• CHAPTER FOUR The Bitter Memory of Budapest: The Fiftieth Anniversary of the Budapest Uprising
      (pp. 59-72)

      On November 1, 1956, a few minutes before 8 p.m., Prime Minister Imre Nagy spoke on the radio to make a memorable appeal to the Hungarian nation:

      The Hungarian national government, imbued with profound responsibility toward the Hungarian people and history, and giving expression to the undivided will of the Hungarian millions, declares the neutrality of the Hungarian People’s Republic. The Hungarian people, on the basis of equality and in accordance with the spirit of the UN Charter, wish to live in true friendship with their neighbors, the Soviet Union, and all peoples of the world. … The century-old dream...


    • CHAPTER FIVE The Sadness of the Gutter
      (pp. 75-97)

      Claude Lévi-Strauss wrote in hisTristes tropiques,also translated asA World on the Wane, that soon after Columbus’s discoveries, the Spanish colonizers established a commission to ascertain whether the natives were people or animals. They asked: Are the Indians capable of independent living, just like the Castilian peasants? The answer was in the negative, and the conclusions of the report were obvious: It was better for the Indians to become slaves than to live like free animals. At the same time, Lévi-Strauss stated, the Indians occupied themselves with catching white people and drowning them, then guarding the drowned bodies...

    • CHAPTER SIX Accusers and Traitors
      (pp. 98-113)

      My honest dislike of accusers and attackers dates back to the time of the Polish People’s Republic. There were witch hunts of people whom I truly respected, often my teachers and friends. They were accused of high treason, and those accusations were accompanied by vile abuse and lies—lies that were usually not quite refined either. Sometimes the accusers also tried to get at me, which at first flattered me, then amused me, and finally bored me. The attackers had their own peculiar language: it swarmed with frightening adjectives and lofty exclamations, while family names were used as insults. The...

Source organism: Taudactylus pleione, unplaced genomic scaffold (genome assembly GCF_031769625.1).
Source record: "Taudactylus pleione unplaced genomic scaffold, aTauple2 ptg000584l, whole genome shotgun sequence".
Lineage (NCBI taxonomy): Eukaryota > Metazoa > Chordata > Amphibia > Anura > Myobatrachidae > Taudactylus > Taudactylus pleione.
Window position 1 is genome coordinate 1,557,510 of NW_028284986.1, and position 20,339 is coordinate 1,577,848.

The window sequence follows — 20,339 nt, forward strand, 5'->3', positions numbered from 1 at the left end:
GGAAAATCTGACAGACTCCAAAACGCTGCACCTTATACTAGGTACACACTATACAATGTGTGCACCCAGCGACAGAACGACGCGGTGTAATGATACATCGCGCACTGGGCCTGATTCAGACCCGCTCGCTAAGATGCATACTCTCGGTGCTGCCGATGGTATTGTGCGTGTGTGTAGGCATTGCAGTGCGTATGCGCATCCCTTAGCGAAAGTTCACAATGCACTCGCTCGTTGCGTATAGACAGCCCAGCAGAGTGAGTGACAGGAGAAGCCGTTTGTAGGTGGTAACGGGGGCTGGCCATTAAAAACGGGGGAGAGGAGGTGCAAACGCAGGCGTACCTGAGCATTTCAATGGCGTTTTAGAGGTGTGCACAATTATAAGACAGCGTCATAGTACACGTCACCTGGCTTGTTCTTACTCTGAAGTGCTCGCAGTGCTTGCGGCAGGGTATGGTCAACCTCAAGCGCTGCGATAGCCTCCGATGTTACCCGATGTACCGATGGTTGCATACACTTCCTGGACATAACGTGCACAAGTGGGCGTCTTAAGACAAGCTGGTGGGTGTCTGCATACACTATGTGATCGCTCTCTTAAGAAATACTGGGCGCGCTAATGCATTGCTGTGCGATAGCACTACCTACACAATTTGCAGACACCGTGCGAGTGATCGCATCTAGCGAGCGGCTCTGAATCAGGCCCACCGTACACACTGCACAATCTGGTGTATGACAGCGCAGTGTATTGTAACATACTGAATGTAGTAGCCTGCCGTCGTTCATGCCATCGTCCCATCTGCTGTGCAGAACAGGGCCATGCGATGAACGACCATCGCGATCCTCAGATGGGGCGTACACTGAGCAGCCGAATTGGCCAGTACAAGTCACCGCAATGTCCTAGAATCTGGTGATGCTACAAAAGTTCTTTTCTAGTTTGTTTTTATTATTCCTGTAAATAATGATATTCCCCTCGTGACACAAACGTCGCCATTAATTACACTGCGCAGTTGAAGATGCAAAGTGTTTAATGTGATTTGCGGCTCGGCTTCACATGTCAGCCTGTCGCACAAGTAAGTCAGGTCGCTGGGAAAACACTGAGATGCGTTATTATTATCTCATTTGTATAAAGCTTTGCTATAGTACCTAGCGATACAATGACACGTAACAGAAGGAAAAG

• CHAPTER SEVEN The Accusers and the Noncivic Acts
      (pp. 114-133)

      In December 1965, the Polish episcopate, with Cardinal Stefan Wyszyński, the primate of Poland, and the metropolitan of Krakow, Karol Wojtyła, sent a famous letter to the German bishops. That letter, having enumerated the enormousness of Polish war damages and victims, read: “In this truly Christian spirit but also in a very human gesture, we extend our hands to you, sitting on the benches in the concluding days of the Council, and grant you our forgiveness while at the same time asking for yours” (in the popular propaganda of the time, that turn of phrase was quoted as “we forgive...

    • CHAPTER EIGHT A Wound upon Adam Mickiewicz’s Brow
      (pp. 134-170)

      InForefathers’ Eve,Adam Mickiewicz says while many wounds had been inflicted upon him by enemies, wounds that “soaked his breast with blood,” “the wound upon his brow” was of a different character:

      The Woman: He had one wound upon his brow,

      A single wound and very small:

      It seemed a drop of black, I vow.¹

      The Wizard: That is the sorest wound of all:

      I saw it, I examined it;

      That wound he did himself commit.²

      Konrad (the protagonist ofForefathers’ Eve) “did himself commit” the wound—but why? Historians of literature were inclined to connect the wound with...


    • CHAPTER NINE The Kielce Pogrom: Two Examinations of Conscience
      (pp. 173-203)

      In the report prepared by the Kielce Curia and delivered by Bishop Czesław Kaczmarek to the U.S. ambassador in Warsaw, Arthur Bliss-Lane, two statements are worthy of mention. They read as follows:

      The Kielce events, regardless of their background, regardless of the fact that they were provoked, and regardless of the fact that the authorities could have prevented them but did not want to, were nevertheless a crime that blemished Polish society. It was known that certain of Poland’s enemies would try to attack her because of that crime. Any honest Polish government, like any government in the world, would...

    • CHAPTER TEN The Shock of Jedwabne
      (pp. 204-212)

      Did Poles collaborate with Germans to murder Jews? It is indeed difficult to find a stereotype more absurd and more false. There was no Polish family that would not have been injured by the Nazism of Germany and the Communism of the USSR. These two totalitarian dictatorships claimed the lives of three million Poles and three million citizens categorized by the Nazis as Polish Jews. Poland was the first country to categorically reject Hitler’s demands and the first country to oppose Nazi aggression militarily. The Polish people never produced a Quising and no military unit bearing the Polish standard ever...

    (pp. 213-216)
  10. INDEX
    (pp. 217-224)
  11. Back Matter
    (pp. 225-225)